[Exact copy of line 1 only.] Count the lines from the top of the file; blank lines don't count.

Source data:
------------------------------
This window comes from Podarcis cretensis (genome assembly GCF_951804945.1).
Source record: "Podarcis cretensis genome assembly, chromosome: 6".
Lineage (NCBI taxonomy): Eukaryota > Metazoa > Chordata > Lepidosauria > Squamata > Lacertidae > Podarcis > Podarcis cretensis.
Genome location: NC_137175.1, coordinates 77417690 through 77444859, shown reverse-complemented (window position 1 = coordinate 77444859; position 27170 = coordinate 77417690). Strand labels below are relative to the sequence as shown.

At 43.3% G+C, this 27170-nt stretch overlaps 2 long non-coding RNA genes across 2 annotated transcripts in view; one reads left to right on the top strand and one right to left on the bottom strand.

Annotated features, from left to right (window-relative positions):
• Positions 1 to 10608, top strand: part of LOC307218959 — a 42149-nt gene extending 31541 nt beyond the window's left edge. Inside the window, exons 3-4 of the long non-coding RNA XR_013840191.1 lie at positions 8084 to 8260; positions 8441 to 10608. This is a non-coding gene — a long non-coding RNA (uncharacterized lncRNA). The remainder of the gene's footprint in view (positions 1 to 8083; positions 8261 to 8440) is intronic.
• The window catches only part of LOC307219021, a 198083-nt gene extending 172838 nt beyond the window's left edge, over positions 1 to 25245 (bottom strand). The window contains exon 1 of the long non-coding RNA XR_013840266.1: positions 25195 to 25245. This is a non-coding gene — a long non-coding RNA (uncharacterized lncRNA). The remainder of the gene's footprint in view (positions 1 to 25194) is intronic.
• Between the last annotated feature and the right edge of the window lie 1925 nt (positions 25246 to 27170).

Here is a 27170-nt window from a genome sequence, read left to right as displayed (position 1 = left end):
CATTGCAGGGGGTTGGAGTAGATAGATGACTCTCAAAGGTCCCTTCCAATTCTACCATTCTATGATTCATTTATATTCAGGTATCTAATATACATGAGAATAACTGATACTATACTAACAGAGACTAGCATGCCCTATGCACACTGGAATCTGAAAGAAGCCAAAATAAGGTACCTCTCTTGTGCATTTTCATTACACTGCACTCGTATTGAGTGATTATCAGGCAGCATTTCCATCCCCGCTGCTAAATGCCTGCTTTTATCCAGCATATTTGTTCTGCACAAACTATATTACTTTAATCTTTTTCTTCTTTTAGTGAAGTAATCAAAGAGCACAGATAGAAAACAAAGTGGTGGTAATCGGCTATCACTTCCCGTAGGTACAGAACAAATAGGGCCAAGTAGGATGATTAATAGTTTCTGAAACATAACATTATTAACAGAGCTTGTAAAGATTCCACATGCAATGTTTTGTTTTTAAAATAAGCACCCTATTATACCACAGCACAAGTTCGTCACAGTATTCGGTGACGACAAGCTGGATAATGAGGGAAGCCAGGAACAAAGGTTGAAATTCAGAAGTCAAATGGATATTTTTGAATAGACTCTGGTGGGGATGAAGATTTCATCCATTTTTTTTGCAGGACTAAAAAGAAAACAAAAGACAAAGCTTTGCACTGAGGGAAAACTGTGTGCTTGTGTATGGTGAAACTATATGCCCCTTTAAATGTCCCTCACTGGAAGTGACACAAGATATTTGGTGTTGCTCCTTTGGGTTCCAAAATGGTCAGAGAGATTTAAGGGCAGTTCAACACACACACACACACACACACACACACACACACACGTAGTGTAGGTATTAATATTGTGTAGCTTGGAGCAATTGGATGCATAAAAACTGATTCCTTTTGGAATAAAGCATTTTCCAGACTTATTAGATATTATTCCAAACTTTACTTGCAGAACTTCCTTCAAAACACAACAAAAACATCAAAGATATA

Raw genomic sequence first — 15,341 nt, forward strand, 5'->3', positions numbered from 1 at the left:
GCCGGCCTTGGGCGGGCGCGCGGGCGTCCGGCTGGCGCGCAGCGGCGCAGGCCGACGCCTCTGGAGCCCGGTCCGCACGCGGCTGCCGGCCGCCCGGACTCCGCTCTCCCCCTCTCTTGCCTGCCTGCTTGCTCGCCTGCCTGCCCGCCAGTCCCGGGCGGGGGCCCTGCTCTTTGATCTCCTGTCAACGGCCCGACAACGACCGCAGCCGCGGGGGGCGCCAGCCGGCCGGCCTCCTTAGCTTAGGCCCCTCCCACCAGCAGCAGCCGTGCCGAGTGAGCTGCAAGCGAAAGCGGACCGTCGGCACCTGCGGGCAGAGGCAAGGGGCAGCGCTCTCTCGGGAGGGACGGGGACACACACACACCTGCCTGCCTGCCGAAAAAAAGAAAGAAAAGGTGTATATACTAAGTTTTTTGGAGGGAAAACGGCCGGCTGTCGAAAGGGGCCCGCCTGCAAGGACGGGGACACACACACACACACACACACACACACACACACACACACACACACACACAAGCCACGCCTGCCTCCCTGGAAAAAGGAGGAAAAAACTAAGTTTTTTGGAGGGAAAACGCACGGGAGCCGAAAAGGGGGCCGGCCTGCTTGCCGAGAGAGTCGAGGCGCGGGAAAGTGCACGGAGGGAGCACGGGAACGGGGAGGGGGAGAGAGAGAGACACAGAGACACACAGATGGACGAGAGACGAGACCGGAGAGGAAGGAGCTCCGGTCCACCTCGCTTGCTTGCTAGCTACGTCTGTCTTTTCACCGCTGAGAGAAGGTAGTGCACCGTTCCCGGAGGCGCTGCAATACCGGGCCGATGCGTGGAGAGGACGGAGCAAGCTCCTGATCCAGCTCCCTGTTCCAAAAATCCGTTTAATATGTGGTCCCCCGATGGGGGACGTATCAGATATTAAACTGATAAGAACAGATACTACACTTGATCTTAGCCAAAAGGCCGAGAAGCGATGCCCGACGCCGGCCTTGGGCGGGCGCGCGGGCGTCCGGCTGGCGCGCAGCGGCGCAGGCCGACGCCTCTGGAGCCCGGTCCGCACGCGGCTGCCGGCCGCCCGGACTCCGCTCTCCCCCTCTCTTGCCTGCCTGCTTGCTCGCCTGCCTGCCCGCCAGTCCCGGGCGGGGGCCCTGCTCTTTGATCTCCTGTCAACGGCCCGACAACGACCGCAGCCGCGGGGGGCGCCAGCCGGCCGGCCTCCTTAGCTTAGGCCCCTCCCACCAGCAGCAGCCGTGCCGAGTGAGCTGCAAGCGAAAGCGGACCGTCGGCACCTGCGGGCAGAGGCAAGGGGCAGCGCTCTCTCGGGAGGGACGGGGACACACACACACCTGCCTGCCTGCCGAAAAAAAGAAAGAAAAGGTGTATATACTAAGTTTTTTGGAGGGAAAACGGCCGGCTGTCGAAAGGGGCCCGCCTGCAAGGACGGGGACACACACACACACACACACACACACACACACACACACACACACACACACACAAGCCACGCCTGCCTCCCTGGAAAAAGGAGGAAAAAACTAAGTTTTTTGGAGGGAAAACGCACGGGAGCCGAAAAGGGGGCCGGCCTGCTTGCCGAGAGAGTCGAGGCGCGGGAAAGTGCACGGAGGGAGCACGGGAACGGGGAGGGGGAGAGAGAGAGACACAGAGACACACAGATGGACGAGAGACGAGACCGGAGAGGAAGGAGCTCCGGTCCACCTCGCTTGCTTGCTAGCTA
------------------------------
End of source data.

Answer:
This window comes from Podarcis cretensis (genome assembly GCF_951804945.1).